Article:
Some other famous OSA sufferers include Shaquille O’Neal, William Shatner, and Regis Philbin.


[8] Advanced Sleep Medicine Services. Inc.


03

When Is Snoring Something More?

There are a few key symptoms that most people know they should be looking for when they are trying to determine whether or not to talk to a doctor about whether their snoring is a sign of something more dangerous. Waking up gasping for breath, unusually loud snoring, and pauses or gaps between breathing can all be signs of the disorder.

 

Other, less-known symptoms people may not be aware of can include headaches and depression — especially in women. More frequent trips to the bathroom, heartburn, and changes in dreams (either frequency or content) may also be signs of an undiagnosed affliction.

 

There are a few extra symptoms to pay attention to when determining if a child may have the disorder, as well. Jaw-clenching, teeth-grinding, frequent bed-wetting, migraines, and irritability may be present if the condition is left untreated. Because they are not receiving the proper amount of adequate rest, children with this disorder may appear unfocused or hyperactive during the daytime.

A Wife Having Struggle To Fall Asleep and Husband Snoring Loundly

According to the American College of Chest Physicians, learning problems are twice as likely to appear in children who snore loudly.


[9] National Sleep Foundation

Always talk to a doctor if you think you or someone you know may be showing symptoms of sleep apnea or another sleeping disorder.


04

How Do You Treat It?

Treatment for sleep apnea could be as non-invasive as quitting smoking, losing weight, or treating nasal allergies.


[1] Mayo Clinic

A possible benefit to stomach sleeping is the possible prevention of OSA.


[10] Sleep Advisor

It may be possible to train the mouth and throat to snore less through specifically designed exercises that strengthen the jaw, back of the throat, or soft palate. Benefits may not be immediately apparent, however. Some sleepers may see improvement up to three months after beginning a routine of frequent tongue, throat, and mouth exercises.

Tiger Yell

Tiger Yell Exercise Animation

Stretch the mouth and throat as though you were to scream or yawn, but don't actually do either. This is said to strengthen the back of the throat. [11]

Jaw Tension

Jaw Tension Exercise Animation Gif

Touch the tongue to the top of the mouth. Open the throat with the tip of the tongue still touching. Repeat for a total of 10 times to strengthen the jaw. [11]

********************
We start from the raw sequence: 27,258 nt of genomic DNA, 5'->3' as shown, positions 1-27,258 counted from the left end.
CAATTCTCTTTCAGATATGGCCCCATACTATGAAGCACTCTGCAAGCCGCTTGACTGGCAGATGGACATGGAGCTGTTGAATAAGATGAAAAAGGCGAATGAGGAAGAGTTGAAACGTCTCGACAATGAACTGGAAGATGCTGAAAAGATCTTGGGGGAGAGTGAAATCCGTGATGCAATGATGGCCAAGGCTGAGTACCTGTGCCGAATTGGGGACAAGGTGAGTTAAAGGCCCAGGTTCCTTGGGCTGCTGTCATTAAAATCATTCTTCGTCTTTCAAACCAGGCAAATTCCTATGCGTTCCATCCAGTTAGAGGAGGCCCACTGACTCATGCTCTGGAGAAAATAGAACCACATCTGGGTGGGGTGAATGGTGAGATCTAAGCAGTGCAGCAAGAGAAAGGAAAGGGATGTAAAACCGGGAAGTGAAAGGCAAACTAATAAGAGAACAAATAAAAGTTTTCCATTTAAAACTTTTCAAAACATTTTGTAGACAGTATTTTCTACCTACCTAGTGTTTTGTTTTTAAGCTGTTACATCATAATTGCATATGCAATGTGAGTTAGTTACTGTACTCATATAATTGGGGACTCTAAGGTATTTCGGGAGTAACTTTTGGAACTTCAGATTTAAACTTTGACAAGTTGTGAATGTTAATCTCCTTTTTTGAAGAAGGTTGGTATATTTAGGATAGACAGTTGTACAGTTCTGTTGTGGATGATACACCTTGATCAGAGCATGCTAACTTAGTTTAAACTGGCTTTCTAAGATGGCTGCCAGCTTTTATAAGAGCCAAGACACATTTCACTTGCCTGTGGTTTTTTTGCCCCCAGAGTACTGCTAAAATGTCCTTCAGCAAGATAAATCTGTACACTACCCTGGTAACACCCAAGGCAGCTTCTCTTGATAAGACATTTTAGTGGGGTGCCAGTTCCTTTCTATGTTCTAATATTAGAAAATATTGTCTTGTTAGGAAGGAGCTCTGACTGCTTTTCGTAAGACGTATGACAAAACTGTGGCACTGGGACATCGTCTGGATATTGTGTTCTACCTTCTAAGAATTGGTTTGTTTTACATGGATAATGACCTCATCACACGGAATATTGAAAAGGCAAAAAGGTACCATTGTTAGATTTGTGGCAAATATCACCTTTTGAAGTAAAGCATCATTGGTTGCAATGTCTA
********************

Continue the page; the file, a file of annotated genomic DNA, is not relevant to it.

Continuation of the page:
FUN FACT: Learning to play the didgeridoo could help strengthen the upper airways!


Soft Palate Blowing

Soft Palate Blowing Animation Gif

Breathe in through the nose, close your mouth and push air through the lips without opening them. You should feel resistance in the back of the throat. The exercise is intended to strengthen the palate. [11]

Tongue Slide

Tongue Slide Exercise Animation

Another jaw-strengthening technique that works by simple trying to touch the tip of the tongue to your nose. Hold the pose for a few seconds and repeat 10 times. [11]

According to the Mayo Clinic, if these simple fixes don’t the trick, a continuous positive airway pressure device, or CPAP machine, may be used to improve air pressure. Other styles of air pressure machines or oral appliances that position the mouth and throat in such a way as to allow airflow may also be considered as treatment options.

In some cases, surgery may be a necessity. Tissue that blocks airflow may be removed or reduced. Removal of the tonsils, repositioning of the jaw, and tracheostomy are examples of the more invasive methods used to treat the condition.

Remember

It is very important to be checked out by a doctor if you suspect you have sleep apnea or another sleeping disorder.

Some people may be embarrassed to admit to their medical professional that they snore. Others might consider a few sleepless nights to be a mere inconvenience and ignore the symptoms, not realizing the dangers that could be involved. Treatment is the key to higher-quality rest and better overall health.

Don’t ignore your snoring!

Sleep Advisor